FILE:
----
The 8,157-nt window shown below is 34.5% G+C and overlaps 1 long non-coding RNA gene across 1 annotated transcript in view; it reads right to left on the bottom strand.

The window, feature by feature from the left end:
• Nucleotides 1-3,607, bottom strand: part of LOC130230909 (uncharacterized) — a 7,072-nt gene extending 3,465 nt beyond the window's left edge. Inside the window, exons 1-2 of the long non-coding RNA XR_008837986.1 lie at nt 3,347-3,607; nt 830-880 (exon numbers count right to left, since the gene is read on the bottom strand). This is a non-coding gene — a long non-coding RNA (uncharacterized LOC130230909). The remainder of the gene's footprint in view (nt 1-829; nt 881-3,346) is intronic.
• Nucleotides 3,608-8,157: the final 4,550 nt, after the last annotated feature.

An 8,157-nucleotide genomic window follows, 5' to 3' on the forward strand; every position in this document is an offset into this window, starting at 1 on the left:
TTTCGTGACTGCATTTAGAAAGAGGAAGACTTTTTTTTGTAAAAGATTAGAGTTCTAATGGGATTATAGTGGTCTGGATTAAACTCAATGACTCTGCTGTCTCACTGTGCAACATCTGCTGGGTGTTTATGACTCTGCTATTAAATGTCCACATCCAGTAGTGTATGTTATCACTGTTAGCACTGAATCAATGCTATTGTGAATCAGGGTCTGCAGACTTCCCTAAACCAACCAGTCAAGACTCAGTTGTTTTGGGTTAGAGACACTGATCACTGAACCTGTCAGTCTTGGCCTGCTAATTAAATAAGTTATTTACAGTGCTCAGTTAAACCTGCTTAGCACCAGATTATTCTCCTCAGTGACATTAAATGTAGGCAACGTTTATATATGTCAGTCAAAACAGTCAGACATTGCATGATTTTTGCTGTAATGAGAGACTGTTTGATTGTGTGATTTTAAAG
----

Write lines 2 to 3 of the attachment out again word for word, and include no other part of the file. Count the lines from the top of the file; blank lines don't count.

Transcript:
The window, feature by feature from the left end:
• Nucleotides 1-3,607, bottom strand: part of LOC130230909 (uncharacterized) — a 7,072-nt gene extending 3,465 nt beyond the window's left edge. Inside the window, exons 1-2 of the long non-coding RNA XR_008837986.1 lie at nt 3,347-3,607; nt 830-880 (exon numbers count right to left, since the gene is read on the bottom strand). This is a non-coding gene — a long non-coding RNA (uncharacterized LOC130230909). The remainder of the gene's footprint in view (nt 1-829; nt 881-3,346) is intronic.